Asphalt is fully recyclable and recycling has increased significantly in recent years. Quantities recycled directly back into road surfaces vary from country to country, but can be as high as 70%.

Bituminous Pavements
Built to last
Modern asphalts roads, with a solid base course and protective replaceable wearing course, are now designed to last for over 40 years and with correct surface maintenance they can last even longer.
Noise reduction
Use of asphalt road surfaces can significantly reduce noise both inside and outside the car, preventing accidents by alleviating a source of stress that contributes to driver fatigue. After speed and alcohol abuse, driver fatigue is the next most frequent cause of accidents.
Standard asphalt roads have the lowest noise levels of the traditional road surfaces and the recent development of porous and silent asphalts have reduced noise levels even further. A standard asphalt surface produces half the noise generated by a standard concrete surface and porous asphalt reduces this by a further 50 per cent.
Surface water dispersal
New asphalt technology ensures rapid dispersal and drainage of surface water, reducing water spray and therefore improving visibility for the driver in wet conditions. The new porous asphalt materials dramatically reduce blinding spray and by dispersing surface water they also reduce the risk of aquaplaning and increase the visibility of road markings.
Skid resistance
Drainage and texture of the road surface are the two crucial elements that aid skid resistance. Much research has been dedicated to the removal of water and provision of vehicle tyre grip. The drainage capability of porous asphalts and precision in aggregate mix play a vital role in skid resistance.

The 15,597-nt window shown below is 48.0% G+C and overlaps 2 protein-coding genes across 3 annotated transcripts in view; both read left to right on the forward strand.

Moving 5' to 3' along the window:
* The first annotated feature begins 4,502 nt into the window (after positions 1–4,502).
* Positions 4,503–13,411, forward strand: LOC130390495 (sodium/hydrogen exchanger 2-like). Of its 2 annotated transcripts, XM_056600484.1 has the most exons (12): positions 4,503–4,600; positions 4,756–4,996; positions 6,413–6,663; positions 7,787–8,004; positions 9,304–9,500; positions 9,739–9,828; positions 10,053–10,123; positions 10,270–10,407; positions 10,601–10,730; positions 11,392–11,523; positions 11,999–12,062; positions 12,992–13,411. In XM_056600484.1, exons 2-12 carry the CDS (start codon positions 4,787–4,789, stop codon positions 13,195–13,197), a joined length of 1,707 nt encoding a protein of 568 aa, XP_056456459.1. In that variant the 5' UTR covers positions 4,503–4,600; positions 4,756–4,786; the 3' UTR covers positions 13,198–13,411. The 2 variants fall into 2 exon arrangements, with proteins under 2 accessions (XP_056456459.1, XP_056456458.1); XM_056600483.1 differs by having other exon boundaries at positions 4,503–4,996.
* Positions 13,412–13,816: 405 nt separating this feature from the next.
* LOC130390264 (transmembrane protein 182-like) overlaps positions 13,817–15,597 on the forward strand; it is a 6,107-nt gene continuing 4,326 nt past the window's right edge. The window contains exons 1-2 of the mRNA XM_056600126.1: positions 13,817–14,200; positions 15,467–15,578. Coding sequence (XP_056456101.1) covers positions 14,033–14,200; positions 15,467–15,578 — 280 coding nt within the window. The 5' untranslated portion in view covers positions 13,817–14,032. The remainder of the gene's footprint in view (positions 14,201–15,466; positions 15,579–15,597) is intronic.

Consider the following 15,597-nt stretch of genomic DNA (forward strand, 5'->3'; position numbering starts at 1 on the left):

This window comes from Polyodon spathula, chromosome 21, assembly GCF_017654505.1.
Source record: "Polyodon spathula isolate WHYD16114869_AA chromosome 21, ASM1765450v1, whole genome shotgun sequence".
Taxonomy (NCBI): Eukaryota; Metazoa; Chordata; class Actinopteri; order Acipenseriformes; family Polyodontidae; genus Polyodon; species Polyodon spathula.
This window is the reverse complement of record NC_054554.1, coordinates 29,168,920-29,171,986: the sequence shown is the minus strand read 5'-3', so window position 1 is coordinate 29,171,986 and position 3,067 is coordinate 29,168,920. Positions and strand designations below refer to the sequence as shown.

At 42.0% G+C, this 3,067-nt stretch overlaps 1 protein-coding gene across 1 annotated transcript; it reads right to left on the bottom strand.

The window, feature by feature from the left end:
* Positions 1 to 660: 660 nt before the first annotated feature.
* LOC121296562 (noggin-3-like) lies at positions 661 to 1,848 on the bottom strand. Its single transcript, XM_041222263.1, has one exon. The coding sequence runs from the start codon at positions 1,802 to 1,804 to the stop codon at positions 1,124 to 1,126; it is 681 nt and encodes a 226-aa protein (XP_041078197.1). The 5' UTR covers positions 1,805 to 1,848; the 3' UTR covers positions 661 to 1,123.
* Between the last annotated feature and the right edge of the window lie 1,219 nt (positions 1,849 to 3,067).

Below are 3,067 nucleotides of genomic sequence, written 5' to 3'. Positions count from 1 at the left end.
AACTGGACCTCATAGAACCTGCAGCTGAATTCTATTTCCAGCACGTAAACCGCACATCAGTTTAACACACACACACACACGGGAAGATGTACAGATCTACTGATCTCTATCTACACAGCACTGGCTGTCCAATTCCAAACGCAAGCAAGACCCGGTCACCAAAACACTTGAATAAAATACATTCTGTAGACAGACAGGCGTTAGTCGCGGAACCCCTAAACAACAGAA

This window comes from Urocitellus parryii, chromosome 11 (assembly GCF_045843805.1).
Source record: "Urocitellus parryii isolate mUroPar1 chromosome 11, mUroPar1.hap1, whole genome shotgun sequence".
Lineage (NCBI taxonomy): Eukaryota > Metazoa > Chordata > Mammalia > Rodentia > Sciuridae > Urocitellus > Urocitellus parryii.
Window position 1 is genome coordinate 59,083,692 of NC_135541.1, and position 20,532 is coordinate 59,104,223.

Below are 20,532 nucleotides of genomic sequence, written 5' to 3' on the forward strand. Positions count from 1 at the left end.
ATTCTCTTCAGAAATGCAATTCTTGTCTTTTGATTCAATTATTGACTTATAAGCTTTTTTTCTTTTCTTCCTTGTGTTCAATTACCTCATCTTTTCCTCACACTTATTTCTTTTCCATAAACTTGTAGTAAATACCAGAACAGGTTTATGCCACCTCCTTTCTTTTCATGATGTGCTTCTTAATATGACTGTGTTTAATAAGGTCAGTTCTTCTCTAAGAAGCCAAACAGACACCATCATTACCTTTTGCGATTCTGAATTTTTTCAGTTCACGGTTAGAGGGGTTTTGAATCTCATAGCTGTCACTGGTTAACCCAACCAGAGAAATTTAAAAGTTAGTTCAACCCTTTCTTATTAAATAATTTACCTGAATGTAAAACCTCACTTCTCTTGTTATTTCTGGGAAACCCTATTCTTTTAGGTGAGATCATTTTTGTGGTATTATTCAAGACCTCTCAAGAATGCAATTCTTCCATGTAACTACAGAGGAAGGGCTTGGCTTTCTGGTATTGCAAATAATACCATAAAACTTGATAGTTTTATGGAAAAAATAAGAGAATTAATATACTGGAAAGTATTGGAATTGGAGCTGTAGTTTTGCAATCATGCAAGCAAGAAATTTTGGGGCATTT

Today’s asphalt surfaces have been developed to provide a skid resistant texture, without the need for protruding aggregates that contribute to traffic noise. They therefore also give the driver a smoother ride.
Asphalt surfaces that provide higher levels of skid resistance can be used where safety is paramount, for example, outside schools or where there are extreme road gradients or bends.
Easy maintenance - less traffic disruption
Asphalt roads can be easily opened and quickly reinstated to install or repair utilities. This speed in accessing water mains, gas pipes, or telephone cables is crucial in minimising the associated congestion and driver frustration.
Clearer lane marking with coloured asphalts
Another recent asphalt advance has been the development of coloured surfaces. These are increasingly used as a safety mechanism to make it easier for drivers to identify lanes set aside for special uses, such as bus lanes, bus stops and cycle paths. Coloured asphalt is also used to alert driver attention to dangerous areas such as hidden junctions or sharp bends.
Totally recyclable
Asphalt is 100 per cent recyclable and is routinely milled and re-laid along with fresh materials, saving money and preserving non-renewable natural resources.
Recycling also reduces the use of virgin quality gravel, preserves landfill and saves transport.
Versatile and flexible
Asphalt surfaces can be ‘tailor-made’ – appropriately formulated and designed to support the traffic load and climatic conditions of a specific road. There are asphalt solutions for motorways, urban, suburban and rural roads and its flexibility is particularly useful in coping with the stresses of large traffic loads on bridges.
In areas where roads have to cope with frequent freezing and thawing, thanks to the elasticity of bitumen, asphalt surfaces can be designed to tolerate extreme temperature cycles. Where studded tyres are used in cold climates, the maintenance advantages of asphalt are also critical.
After construction the flexibility of asphalt allows for easy surface improvement and road widening, as new requirements arise.